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The Orange County Water District earlier this year secretly hired a lobbying firm to push for a change in how the state enforces campaign finance law regarding board members’ acceptance of campaign contributions from water district contractors.
Water district spokeswoman Gina Ayala confirmed the lobbying contract, which was with Sacramento-based Platinum Advisors, but did not respond to a request to clarify exactly how the water district wants the law changed.
Other sources with knowledge of the situation said the lobbying firm was hired at the behest of a few elected board members who want to be able to collect larger campaign contributions from agency vendors without triggering conflict of interest restrictions. Those members include Denis Bilodeau, Stephen Sheldon and board President Shawn DeWayne, according to a source close to the district.
Bilodeau, Sheldon and DeWayne did not return phone calls or emails for comment.
The law in question is the Levine Act, which was passed in 1982 after a Los Angeles Times investigation showed that a Los Angeles city councilman was leveraging his appointed position at the California Coastal Commission to obtain campaign contributions from commission applicants.
It stipulated that a member of a local board — excluding boards with all directly elected members — must abstain from votes involving individuals or entities that contributed more than $250 to the board member’s election campaign.
The California Fair Political Practices Commission has interpreted that restriction to apply to boards that include both elected and appointed members. The Orange County Water District board is one of a handful in the state with this unique composition.
Orange County Water District board elections are not usually well financed. Nonetheless, Sheldon in particular would have much to gain if sought-after changes in the law’s interpretation become reality.
Candidates can use campaign contributions to pay off campaign debt, and Sheldon’s campaign has $54,000 in outstanding loans to his government relations and lobbying firm, The Sheldon Group, according to campaign finance disclosure forms.
Furthermore, the records show that Sheldon has been hit with hundreds of thousands of dollars in federal and state tax liens. Most recently, the state Franchise Tax Board placed a Nov. 1, 2013, lien on Sheldon’s property for $117,000 in unpaid taxes.
Campaign finance disclosure forms filed by Sheldon show several $249 campaign contributions and a $200 contribution from Holly Fraumeni-DeJesus, a lobbyist working for Platinum Advisors.
In 2012, Voice of OC reported that the water district was using lobbyists to advocate for exempting its elected board members from this restriction at the behest of Sheldon and Bilodeau. A good-government expert at the time said using taxpayer resources to advocate for weakening campaign finance law is an abuse of public funds.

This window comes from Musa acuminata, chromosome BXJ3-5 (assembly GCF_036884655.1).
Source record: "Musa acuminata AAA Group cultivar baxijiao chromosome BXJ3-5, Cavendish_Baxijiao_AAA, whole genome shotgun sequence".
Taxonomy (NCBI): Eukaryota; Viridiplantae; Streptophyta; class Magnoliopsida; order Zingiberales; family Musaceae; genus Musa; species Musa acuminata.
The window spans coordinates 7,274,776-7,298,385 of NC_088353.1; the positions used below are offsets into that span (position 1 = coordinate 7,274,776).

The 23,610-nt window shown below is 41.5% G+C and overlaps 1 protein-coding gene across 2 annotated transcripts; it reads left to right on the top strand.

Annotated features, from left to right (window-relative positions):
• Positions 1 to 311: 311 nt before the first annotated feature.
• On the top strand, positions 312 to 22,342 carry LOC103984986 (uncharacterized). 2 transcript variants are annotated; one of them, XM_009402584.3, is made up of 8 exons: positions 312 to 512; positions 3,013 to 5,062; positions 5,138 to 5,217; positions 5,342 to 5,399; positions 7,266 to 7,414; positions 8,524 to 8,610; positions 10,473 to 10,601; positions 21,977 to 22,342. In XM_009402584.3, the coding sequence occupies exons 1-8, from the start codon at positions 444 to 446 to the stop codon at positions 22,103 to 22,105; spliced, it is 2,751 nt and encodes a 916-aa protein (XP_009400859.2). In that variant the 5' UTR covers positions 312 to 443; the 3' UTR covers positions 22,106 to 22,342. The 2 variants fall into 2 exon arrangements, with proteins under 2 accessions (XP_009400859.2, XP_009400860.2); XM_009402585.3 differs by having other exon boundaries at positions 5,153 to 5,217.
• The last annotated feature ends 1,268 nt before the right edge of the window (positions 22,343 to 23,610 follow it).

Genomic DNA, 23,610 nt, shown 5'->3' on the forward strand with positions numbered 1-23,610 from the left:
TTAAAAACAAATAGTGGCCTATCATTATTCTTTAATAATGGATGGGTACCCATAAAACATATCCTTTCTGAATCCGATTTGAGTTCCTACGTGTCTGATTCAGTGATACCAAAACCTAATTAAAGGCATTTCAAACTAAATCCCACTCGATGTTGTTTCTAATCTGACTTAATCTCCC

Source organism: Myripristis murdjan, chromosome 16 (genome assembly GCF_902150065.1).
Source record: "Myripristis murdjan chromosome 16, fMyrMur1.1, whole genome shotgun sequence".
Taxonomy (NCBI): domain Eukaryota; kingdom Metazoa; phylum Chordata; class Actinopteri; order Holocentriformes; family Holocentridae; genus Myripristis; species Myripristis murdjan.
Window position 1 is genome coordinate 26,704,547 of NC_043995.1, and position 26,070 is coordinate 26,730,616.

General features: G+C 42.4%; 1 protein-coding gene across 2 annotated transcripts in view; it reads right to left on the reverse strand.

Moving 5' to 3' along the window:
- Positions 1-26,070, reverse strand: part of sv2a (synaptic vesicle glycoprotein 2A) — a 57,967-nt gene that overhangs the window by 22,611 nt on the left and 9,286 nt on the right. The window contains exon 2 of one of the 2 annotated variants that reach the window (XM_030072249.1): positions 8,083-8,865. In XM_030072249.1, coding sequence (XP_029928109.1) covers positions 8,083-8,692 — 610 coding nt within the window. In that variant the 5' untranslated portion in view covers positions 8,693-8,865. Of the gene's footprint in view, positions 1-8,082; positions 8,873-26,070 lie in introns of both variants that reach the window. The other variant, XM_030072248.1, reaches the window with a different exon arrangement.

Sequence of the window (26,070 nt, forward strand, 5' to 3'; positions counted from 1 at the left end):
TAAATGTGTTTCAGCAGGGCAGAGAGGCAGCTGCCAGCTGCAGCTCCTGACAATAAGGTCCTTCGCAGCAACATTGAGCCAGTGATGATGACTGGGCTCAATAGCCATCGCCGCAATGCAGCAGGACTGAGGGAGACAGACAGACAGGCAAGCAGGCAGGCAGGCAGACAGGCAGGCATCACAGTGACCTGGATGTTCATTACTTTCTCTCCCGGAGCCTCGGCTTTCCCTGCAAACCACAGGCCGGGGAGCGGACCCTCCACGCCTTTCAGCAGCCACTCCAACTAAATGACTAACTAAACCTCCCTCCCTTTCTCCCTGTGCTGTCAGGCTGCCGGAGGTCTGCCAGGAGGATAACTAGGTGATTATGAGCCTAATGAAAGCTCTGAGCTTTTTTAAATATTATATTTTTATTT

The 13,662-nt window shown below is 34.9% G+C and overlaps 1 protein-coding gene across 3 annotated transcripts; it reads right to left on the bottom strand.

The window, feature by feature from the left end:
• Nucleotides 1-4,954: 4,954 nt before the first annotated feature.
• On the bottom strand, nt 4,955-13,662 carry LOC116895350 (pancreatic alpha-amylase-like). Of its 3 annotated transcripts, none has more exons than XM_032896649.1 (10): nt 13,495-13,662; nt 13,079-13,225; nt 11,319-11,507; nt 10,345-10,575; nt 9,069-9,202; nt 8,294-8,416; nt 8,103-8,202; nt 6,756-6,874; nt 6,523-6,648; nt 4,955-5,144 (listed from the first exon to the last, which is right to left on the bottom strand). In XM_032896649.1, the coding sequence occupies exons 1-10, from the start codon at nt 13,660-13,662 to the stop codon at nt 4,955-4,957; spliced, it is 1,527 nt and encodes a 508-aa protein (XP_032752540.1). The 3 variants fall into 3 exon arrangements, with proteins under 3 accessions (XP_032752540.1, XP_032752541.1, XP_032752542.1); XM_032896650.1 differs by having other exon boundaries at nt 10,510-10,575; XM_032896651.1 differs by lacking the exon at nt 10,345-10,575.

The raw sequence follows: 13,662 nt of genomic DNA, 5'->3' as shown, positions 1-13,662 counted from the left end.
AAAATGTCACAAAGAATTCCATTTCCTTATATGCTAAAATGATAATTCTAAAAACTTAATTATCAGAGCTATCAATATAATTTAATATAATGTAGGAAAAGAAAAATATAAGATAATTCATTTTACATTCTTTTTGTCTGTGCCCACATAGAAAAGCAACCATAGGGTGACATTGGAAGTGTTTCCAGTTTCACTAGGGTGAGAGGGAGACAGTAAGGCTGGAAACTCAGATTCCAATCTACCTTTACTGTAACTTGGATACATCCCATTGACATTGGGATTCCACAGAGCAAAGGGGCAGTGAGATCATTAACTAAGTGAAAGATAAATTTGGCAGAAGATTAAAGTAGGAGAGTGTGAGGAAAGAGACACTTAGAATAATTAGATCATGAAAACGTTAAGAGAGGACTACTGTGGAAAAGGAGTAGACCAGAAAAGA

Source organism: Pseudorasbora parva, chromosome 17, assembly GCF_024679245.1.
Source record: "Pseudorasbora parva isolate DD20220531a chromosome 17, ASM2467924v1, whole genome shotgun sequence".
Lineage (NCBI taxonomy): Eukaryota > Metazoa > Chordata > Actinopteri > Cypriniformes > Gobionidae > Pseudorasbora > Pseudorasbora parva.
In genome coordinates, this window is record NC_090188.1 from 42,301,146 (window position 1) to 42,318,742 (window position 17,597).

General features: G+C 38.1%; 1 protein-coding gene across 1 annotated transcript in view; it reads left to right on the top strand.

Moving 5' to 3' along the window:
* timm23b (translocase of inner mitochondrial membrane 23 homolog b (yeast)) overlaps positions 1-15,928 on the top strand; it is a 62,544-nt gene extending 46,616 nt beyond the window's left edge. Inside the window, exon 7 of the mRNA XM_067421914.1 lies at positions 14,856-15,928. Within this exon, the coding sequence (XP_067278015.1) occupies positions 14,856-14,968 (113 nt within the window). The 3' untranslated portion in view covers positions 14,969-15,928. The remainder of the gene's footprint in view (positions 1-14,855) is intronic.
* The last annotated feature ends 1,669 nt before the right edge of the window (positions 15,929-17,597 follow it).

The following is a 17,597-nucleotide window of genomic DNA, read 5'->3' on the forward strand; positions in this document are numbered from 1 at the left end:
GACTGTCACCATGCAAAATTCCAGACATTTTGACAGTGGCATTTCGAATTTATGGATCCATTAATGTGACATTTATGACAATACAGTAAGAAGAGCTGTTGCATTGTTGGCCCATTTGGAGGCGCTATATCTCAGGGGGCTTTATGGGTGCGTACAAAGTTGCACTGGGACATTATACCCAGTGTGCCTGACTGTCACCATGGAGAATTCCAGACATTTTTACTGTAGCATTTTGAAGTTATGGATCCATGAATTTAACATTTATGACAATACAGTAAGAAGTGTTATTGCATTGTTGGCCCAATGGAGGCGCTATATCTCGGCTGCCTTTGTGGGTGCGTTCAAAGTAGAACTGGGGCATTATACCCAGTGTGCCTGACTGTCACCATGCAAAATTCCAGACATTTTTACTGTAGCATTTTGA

The author of the law, former Assemblyman Mel Levine, had said it was accomplishing exactly what he intended — preventing politicians such as Bilodeau, who is also an city councilman in Orange , from raising campaign cash from water district vendors and then using that money to run for another office.
Water district officials had argued that the interpretation disenfranchises the public, because it forces sitting water board directors to recuse themselves from votes involving any individual or business that gives more than a nominal amount to their campaigns.
Specifically, Bilodeau had said having the $250 restriction apply to elected members like him is unfair, because members of all-elected boards can raise campaign funds from vendors and still vote on their contracts.
He had also claimed the taxpayer-funded lobbying effort to change the law was minimal and therefore not of public concern.
Michael Markus, the district’s general manager, first hired Platinum Advisors under a $5,000 monthly retainer solely for the purpose of changing the campaign finance restriction. The contract, which was never approved in public, was signed Feb. 1 under Markus’ limited authority to OK contracts without bringing them before the full board.
On Feb. 25, Markus approved an expansion of the contract to include lobbying for other state legislative bills that affect the district. The monthly retainer was increased to $10,000 per month.
Water district board members reached for this article knew little of Markus’ actions to approve funding for such a lobbying effort. And at least one said it was an inappropriate use of taxpayer funds.
“What in the hell is the water district doing trying to change that?” said board Director Jan Flory, who is also a Fullerton city councilwoman. She added that changing the Levine Act’s interpretation “creates fertile ground for a conflict of interest. I think our ratepayers are suspicious enough of their electeds.”
“I could not support that at all,” she said.
Flory later said that the Platinum Advisors contract has since been cancelled. In an email to Markus and Voice of OC, she said the general manager agreed to bring such matters to a full, public meeting of the board.